Andrea: That’s a great question. I think, one way to answer that is that I think it was a twist on what by the 1620s and 1630s was the already familiar convention of the stage Moor, so it offered a new way to imagine racial transformations on stage. I think the actual special effect of this trope as it’s executed in drama was a draw, and I would suggest that plays like The Lost Lady (1637) and The English Moor (1637) – the texts of those plays – give us the most insight into how this special effect was managed in a live show. I think a considerable part of the draw was the innovation of the technique.
I think that for Henrietta Maria, working with the trope allowed her to comment on the reign of her predecessor Queen Anna, because clearly the trope references The Masque of Blackness which itself was a very significant production of 1605. But there are a whole range of reasons why the English court at this moment might want to imagine fantasies of racial transformation that end up reinforcing whiteness as the ideal at the end. That’s going to be a huge thing to unpack, but it is significant.
Caroline: I was going to say, I was really interested when you said in your seminar yesterday that this is not a study of blackness, it is a study of white fantasies of blackness.
Andrea: That’s it precisely: the question is why are these fantasies so attractive for the court to explore at this particular time such that a host of private court entertainments as well as popular plays feature the disguise device.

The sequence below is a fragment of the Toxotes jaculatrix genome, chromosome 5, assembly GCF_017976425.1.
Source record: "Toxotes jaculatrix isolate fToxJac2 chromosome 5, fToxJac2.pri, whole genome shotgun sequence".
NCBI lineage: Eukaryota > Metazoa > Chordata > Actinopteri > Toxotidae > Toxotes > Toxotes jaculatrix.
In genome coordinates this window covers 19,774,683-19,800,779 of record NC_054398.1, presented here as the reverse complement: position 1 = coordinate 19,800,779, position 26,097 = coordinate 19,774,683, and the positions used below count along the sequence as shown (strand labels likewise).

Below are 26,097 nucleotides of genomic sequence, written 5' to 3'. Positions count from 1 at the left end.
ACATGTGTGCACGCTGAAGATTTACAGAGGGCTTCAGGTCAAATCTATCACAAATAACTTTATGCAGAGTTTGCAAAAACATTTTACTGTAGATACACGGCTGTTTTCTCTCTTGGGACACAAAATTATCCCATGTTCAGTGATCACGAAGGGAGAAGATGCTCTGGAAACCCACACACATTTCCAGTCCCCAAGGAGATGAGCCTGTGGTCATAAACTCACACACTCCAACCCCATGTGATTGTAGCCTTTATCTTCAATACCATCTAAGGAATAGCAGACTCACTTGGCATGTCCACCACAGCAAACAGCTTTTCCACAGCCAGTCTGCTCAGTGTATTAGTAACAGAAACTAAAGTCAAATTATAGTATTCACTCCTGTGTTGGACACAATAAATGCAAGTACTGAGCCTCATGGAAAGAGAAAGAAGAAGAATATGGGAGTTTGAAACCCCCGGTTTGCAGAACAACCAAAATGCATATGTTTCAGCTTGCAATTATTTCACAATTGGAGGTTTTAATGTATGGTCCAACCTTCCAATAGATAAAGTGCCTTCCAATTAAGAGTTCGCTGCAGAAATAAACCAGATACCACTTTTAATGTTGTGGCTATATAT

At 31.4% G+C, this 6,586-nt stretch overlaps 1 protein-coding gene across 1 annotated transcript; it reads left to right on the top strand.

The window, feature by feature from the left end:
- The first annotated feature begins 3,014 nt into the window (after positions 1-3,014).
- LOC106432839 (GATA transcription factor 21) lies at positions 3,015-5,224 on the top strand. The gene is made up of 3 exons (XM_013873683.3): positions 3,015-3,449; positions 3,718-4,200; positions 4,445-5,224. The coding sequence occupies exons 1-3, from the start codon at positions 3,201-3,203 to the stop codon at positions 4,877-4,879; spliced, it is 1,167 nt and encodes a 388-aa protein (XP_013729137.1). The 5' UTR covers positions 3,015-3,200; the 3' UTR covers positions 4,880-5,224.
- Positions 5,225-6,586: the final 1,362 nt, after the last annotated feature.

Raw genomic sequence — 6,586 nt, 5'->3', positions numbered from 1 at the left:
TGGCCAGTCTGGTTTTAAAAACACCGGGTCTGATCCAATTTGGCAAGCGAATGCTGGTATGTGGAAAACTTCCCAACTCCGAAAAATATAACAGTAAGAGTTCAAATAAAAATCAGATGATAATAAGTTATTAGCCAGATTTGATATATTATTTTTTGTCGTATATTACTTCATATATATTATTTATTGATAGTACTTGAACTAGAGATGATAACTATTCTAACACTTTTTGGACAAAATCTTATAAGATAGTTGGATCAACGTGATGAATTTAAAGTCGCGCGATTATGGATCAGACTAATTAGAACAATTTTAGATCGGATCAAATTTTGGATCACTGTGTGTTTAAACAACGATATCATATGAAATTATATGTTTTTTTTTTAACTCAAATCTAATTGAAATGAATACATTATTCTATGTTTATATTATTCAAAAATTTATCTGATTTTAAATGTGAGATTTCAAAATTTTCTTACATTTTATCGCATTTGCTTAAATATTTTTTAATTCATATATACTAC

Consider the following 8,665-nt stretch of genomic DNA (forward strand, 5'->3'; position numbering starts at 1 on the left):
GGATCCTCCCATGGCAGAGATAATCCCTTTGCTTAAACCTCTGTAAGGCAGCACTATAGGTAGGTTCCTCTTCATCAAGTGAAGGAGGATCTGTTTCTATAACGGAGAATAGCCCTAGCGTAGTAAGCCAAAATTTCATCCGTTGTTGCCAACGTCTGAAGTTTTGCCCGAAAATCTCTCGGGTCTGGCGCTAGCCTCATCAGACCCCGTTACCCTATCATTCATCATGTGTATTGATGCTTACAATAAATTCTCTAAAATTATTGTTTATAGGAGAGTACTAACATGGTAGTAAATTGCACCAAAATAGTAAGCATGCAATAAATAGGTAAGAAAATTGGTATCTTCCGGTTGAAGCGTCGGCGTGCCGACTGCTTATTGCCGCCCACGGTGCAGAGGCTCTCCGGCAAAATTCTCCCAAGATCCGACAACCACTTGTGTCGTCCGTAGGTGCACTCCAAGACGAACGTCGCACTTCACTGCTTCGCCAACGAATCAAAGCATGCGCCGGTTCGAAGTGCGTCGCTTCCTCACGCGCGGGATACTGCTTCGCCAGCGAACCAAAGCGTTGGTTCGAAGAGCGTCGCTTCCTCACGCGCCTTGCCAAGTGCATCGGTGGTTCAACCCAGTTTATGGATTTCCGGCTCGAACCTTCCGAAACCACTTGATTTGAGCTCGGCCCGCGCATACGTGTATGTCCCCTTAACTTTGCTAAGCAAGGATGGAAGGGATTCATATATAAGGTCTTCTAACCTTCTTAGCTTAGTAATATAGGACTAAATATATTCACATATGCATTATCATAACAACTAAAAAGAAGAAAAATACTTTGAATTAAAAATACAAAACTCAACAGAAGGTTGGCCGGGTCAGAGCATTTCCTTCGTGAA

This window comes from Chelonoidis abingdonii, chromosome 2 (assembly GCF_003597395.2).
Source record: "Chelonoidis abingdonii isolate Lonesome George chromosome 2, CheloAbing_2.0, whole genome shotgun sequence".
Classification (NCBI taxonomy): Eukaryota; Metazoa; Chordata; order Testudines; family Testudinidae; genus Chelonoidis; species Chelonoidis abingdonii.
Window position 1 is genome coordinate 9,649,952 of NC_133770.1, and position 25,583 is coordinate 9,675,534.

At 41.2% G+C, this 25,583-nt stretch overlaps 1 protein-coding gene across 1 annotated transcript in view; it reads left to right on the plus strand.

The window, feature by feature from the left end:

There are aspects of these plays that offer limited defences of black beauty as such. In some instances, these characters who disguise themselves are heroines, they are presented as virtuous, their black skin is narrated as being emblematic of constancy and fidelity and chastity. That reverses associations in earlier plays with black skin and lechery, and so on.
That being said, again, the trope is not at all ‘progressive’ as we understand the term. It requires a transformation back to whiteness, and it ultimately insists on the superiority of white female beauty.
But this is a book about white fantasies of racial otherness rather than a book that reconstructs actual black lives as such. There’s lots of work that does that, for example Imtiaz Habib’s Black Lives in the English Archives (Routledge, 2008)